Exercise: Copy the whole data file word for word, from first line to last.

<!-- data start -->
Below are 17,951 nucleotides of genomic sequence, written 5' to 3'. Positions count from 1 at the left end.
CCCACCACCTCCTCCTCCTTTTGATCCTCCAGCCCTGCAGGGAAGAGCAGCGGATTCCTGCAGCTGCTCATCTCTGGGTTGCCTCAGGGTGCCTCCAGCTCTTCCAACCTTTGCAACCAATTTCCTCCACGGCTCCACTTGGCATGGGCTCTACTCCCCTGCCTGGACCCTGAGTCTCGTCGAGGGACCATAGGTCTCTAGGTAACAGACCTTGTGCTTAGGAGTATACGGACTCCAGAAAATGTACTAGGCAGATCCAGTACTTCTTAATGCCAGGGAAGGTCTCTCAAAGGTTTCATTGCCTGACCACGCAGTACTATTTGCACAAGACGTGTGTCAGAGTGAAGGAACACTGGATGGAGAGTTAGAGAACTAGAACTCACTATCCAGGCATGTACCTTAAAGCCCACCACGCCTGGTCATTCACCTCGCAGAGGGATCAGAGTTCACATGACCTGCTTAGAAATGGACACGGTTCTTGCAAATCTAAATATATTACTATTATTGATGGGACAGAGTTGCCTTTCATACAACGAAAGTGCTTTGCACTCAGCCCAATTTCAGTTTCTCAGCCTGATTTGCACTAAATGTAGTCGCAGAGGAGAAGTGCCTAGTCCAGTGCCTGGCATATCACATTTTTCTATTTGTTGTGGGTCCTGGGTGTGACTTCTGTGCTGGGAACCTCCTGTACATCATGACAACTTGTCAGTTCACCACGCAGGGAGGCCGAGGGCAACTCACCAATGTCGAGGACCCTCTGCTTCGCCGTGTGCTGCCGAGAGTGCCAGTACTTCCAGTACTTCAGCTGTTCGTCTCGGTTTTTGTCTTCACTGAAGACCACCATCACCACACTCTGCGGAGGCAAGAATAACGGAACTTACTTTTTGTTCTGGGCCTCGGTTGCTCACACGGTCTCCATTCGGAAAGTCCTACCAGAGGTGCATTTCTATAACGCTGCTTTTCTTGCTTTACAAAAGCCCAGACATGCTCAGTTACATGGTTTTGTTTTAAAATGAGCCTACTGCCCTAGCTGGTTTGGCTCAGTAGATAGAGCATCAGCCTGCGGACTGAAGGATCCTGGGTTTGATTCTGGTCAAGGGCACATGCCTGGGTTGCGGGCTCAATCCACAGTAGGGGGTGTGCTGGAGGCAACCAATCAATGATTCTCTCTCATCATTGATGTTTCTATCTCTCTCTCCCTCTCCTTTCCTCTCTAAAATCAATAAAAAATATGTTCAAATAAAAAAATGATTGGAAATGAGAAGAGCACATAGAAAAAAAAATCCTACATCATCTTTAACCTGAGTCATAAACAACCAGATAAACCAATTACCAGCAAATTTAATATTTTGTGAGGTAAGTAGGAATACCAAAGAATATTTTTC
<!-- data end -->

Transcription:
Below are 17,951 nucleotides of genomic sequence, written 5' to 3'. Positions count from 1 at the left end.
CCCACCACCTCCTCCTCCTTTTGATCCTCCAGCCCTGCAGGGAAGAGCAGCGGATTCCTGCAGCTGCTCATCTCTGGGTTGCCTCAGGGTGCCTCCAGCTCTTCCAACCTTTGCAACCAATTTCCTCCACGGCTCCACTTGGCATGGGCTCTACTCCCCTGCCTGGACCCTGAGTCTCGTCGAGGGACCATAGGTCTCTAGGTAACAGACCTTGTGCTTAGGAGTATACGGACTCCAGAAAATGTACTAGGCAGATCCAGTACTTCTTAATGCCAGGGAAGGTCTCTCAAAGGTTTCATTGCCTGACCACGCAGTACTATTTGCACAAGACGTGTGTCAGAGTGAAGGAACACTGGATGGAGAGTTAGAGAACTAGAACTCACTATCCAGGCATGTACCTTAAAGCCCACCACGCCTGGTCATTCACCTCGCAGAGGGATCAGAGTTCACATGACCTGCTTAGAAATGGACACGGTTCTTGCAAATCTAAATATATTACTATTATTGATGGGACAGAGTTGCCTTTCATACAACGAAAGTGCTTTGCACTCAGCCCAATTTCAGTTTCTCAGCCTGATTTGCACTAAATGTAGTCGCAGAGGAGAAGTGCCTAGTCCAGTGCCTGGCATATCACATTTTTCTATTTGTTGTGGGTCCTGGGTGTGACTTCTGTGCTGGGAACCTCCTGTACATCATGACAACTTGTCAGTTCACCACGCAGGGAGGCCGAGGGCAACTCACCAATGTCGAGGACCCTCTGCTTCGCCGTGTGCTGCCGAGAGTGCCAGTACTTCCAGTACTTCAGCTGTTCGTCTCGGTTTTTGTCTTCACTGAAGACCACCATCACCACACTCTGCGGAGGCAAGAATAACGGAACTTACTTTTTGTTCTGGGCCTCGGTTGCTCACACGGTCTCCATTCGGAAAGTCCTACCAGAGGTGCATTTCTATAACGCTGCTTTTCTTGCTTTACAAAAGCCCAGACATGCTCAGTTACATGGTTTTGTTTTAAAATGAGCCTACTGCCCTAGCTGGTTTGGCTCAGTAGATAGAGCATCAGCCTGCGGACTGAAGGATCCTGGGTTTGATTCTGGTCAAGGGCACATGCCTGGGTTGCGGGCTCAATCCACAGTAGGGGGTGTGCTGGAGGCAACCAATCAATGATTCTCTCTCATCATTGATGTTTCTATCTCTCTCTCCCTCTCCTTTCCTCTCTAAAATCAATAAAAAATATGTTCAAATAAAAAAATGATTGGAAATGAGAAGAGCACATAGAAAAAAAAATCCTACATCATCTTTAACCTGAGTCATAAACAACCAGATAAACCAATTACCAGCAAATTTAATATTTTGTGAGGTAAGTAGGAATACCAAAGAATATTTTTC